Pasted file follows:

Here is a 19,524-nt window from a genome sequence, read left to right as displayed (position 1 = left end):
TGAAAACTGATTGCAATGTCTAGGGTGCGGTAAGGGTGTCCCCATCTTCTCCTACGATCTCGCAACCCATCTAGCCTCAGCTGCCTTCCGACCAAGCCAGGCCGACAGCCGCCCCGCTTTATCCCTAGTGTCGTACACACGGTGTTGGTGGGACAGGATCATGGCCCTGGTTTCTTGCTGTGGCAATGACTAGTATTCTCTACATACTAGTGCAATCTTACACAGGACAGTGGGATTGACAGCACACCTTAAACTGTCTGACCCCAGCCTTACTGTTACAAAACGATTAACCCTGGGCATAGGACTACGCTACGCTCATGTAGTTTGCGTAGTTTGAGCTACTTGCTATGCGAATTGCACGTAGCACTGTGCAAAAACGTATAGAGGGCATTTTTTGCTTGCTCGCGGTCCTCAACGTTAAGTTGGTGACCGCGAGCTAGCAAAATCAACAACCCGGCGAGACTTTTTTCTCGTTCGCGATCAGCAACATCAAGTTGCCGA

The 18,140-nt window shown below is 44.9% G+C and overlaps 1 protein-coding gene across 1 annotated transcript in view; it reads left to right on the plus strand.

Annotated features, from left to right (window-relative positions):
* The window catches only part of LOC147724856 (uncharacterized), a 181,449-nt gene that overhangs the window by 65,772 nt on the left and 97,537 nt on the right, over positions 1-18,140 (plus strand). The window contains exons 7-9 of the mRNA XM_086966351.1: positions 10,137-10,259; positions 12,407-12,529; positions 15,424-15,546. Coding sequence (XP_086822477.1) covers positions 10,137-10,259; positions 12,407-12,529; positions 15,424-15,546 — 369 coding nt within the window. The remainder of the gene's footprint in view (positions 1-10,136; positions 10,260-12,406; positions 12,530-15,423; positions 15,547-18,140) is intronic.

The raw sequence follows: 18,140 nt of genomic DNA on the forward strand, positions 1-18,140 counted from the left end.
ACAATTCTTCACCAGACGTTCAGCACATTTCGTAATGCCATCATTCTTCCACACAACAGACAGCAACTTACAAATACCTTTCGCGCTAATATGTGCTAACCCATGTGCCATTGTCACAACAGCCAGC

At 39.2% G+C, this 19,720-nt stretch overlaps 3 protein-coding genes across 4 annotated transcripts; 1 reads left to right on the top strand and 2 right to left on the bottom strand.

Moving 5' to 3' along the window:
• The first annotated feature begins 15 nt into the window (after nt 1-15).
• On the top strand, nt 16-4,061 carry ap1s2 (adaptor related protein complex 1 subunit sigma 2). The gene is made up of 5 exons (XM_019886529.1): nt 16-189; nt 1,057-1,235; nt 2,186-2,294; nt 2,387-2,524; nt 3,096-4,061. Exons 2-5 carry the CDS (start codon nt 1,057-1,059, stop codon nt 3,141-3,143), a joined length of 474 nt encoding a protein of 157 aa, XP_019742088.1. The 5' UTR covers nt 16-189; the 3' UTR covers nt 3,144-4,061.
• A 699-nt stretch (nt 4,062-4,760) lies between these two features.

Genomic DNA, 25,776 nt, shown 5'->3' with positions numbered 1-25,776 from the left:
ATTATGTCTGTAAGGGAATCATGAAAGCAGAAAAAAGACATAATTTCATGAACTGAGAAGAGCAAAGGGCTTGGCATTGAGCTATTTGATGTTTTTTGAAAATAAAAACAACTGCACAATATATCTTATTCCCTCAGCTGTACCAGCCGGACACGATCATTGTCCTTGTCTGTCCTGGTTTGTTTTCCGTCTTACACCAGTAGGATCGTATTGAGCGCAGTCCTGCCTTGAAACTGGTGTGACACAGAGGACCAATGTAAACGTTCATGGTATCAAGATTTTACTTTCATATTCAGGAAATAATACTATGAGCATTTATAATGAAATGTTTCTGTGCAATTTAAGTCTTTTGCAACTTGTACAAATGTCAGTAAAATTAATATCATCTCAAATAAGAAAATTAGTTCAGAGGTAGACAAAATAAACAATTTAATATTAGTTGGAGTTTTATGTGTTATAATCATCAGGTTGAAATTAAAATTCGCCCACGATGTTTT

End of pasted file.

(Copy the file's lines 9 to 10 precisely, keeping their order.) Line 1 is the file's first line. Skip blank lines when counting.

Moving 5' to 3' along the window:
• The first annotated feature begins 15 nt into the window (after nt 1-15).